Guest blog by Nicky Denison and Les Newby
The debate on the future of universities in the UK is a sculpted fog of opportunity and uncertainty. Higher education (HE) is recognised as central to economic success more than ever before; and, with the growth of universities, there is scope for more people, businesses and communities to connect to the benefits that HE offers. But equally, with future funding arrangements under the spotlight, expectations are heightened, not just around the advantages of HE for individual learning and for research and knowledge exchange that is nationally and globally valuable, but also around the wider opportunities that universities bring to the towns, cities and regions in which they are based.
The ‘Civic University’ concept provides a basis for thinking through this approach. Under the auspices of the UPP Foundation, a major national independent inquiry is underway to examine and produce policy recommendations on what a 21st century civic university should look like. In effect, the Commission is looking at what universities can do in their role as local ‘anchor’ institutions. There is considerable cross-over between the anchor institution model and that of the civic university. Both contribute towards an intensified effort to extend the already substantial benefits that civic institutions, including universities, bring to local people, communities and economies.
That’s the theory. But what does it mean in practice?
Turning the rhetoric into reality was the focus of a recent roundtable organised by Yorkshire Universities, which brought regional universities and national experts together to discuss the concept and how to make it real within Yorkshire.
Amongst the contributions, participants learnt about work in York, as well as in Leeds and the wider Leeds City Region where the collective power of anchor institutions (including universities) as inclusive organisations is being harnessed. Delivered through a partnership between the Joseph Rowntree Foundation, the Leeds City Region LEP and Leeds City Council, the focus has been on demystifying what it means to be an anchor and identifying practical actions that can be taken to apply that role around five core ‘dimensions’ – employment, procurement, land and assets, service delivery and civic contributions. A ‘Progression Framework’ tool has been developed and is being used by hospitals, colleges, local authorities and universities to help anchors determine where they are now, where they want to get to, and how they can do that. Critically, the work has focused on making the impact of anchor action tangible, defining the potential win not just for local people and places, but also for organisations themselves.
For example, an anchor taking action on inclusive recruitment, pay and conditions, and staff progression can help it to recruit and retain staff, fill vacancies and make the most of workforce talents, but can also help to build local wealth, reduce poverty and create ladders of opportunity for people to get into work and progress. Taking action to contract with local suppliers can build responsive supply chain relationships and deliver quality and value, but can also grow local businesses and create more and better jobs for local people. Working with local/regional businesses on innovation can help both the firms and universities involved to prosper commercially, and to enhance their relationships, research and reputations.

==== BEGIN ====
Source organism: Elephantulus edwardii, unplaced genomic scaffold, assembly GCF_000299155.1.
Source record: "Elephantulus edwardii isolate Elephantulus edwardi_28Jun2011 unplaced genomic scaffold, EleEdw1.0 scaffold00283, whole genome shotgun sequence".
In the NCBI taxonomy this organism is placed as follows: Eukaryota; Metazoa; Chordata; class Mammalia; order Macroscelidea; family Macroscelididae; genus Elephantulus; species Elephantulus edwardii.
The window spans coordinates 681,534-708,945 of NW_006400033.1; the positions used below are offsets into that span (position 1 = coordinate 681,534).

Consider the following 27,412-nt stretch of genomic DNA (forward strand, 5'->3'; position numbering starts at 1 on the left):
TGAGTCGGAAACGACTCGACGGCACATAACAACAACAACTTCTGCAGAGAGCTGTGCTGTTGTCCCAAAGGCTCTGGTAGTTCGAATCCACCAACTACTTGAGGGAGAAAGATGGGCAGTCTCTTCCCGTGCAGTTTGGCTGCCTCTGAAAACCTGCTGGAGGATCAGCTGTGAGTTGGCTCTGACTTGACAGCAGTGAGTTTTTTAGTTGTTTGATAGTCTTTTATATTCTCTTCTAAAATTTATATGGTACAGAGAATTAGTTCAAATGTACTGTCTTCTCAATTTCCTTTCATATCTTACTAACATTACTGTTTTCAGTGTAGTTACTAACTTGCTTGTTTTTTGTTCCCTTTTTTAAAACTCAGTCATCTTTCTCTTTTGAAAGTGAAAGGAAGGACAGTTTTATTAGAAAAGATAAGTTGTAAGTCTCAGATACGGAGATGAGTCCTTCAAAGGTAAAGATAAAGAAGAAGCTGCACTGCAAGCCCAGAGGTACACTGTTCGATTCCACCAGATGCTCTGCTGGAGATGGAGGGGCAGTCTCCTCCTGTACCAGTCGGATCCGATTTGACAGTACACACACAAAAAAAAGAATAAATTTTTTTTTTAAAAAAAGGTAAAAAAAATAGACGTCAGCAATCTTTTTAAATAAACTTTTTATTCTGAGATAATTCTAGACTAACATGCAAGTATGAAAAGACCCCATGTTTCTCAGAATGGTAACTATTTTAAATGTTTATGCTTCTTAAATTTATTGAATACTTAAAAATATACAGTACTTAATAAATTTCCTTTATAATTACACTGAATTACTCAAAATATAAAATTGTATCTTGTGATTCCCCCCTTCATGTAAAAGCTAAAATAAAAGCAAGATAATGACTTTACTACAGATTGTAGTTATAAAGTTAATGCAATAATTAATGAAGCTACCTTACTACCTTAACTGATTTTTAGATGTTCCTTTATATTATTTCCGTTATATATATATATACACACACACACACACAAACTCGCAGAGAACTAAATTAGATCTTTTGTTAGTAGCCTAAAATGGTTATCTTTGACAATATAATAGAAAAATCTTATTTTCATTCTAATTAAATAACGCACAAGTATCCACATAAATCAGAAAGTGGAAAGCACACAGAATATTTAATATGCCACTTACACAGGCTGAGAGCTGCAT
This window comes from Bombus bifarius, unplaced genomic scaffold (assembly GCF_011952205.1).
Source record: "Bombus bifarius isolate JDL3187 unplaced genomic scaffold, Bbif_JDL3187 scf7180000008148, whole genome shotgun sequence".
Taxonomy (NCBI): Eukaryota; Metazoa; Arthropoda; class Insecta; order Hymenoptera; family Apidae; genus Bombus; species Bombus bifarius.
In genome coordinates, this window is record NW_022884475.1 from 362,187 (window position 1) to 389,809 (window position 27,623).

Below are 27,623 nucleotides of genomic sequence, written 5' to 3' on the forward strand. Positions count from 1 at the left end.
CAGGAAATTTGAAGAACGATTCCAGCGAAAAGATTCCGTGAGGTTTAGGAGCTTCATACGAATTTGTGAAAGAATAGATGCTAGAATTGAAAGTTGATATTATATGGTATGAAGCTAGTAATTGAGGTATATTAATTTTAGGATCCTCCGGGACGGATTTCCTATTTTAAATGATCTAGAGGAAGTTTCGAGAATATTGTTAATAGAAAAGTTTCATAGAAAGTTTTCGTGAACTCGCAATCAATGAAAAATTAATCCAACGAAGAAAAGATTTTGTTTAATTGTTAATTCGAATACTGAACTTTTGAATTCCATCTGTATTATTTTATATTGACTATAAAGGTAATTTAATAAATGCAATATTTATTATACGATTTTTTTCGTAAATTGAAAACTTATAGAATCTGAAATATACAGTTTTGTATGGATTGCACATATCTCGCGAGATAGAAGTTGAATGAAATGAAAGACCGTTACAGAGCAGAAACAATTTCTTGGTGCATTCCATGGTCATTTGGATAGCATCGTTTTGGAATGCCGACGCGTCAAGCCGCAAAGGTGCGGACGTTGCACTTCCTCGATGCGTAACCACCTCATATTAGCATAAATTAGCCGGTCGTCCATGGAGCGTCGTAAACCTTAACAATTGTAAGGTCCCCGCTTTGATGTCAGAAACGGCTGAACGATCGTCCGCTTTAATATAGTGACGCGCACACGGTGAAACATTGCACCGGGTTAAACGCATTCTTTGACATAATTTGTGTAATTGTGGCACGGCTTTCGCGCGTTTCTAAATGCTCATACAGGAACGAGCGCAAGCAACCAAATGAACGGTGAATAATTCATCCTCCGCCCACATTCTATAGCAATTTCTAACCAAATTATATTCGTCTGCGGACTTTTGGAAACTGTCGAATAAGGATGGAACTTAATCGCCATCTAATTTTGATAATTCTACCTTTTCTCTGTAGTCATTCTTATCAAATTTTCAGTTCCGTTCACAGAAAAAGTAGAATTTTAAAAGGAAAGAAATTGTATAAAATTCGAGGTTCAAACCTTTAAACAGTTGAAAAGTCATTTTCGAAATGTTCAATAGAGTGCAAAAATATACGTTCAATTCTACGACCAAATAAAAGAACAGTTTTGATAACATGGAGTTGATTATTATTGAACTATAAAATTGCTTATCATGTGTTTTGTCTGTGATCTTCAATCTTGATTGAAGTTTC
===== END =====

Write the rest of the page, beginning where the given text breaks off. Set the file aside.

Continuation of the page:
It is easy to see, therefore, how substantial the combined impact could be if universities across Yorkshire strengthen their civic university and anchor roles, and how this fits with priorities being developed as part of the emergent local industrial strategies.
There is much that universities can do now practically to progress as an anchor institution. Individually, they can embed and apply anchor thinking corporately, allocate leadership and practical roles; look at their procurement by conducting spend analysis; and use tools such as the Progression Framework to self-assess, set ambitions, identify actions and monitor progress. And naturally the ‘action’ part is crucial – whether it is looking at how to generate and maximise local benefits from major investments, how to amplify local social mobility through access to courses and jobs, or how to engage with local business around R&D, knowledge and supply chains.
Collaboratively, as a network of HE institutions in Yorkshire, and as partners in local anchor networks (such as that in Leeds), universities can work together and with others to explore and exploit the potential for action. That could mean developing tailored work to identify how HE institutions can shape their service delivery to maximise their local contribution; getting involved in collaborative tangible action that flows from that; and communicating success and sharing learning to become beacons of good practice that inspire others elsewhere in the sector, the region and beyond.
The anchor institution and civic university concepts are not simply additional tasks for universities to decipher and undertake. They are mutually-connected, forward-looking, practical concepts that are central to how HE increasingly operates, and where universities in Yorkshire have a real opportunity to act as field leaders.
Nicky Denison and Les Newby are independent consultants specialising in economic development and inclusive growth, and have delivered work on anchor institutions in Leeds City Region, including developing the Progression Framework that is referred to in this article. For more information, contact Nicky on firstname.lastname@example.org and Les on email@example.com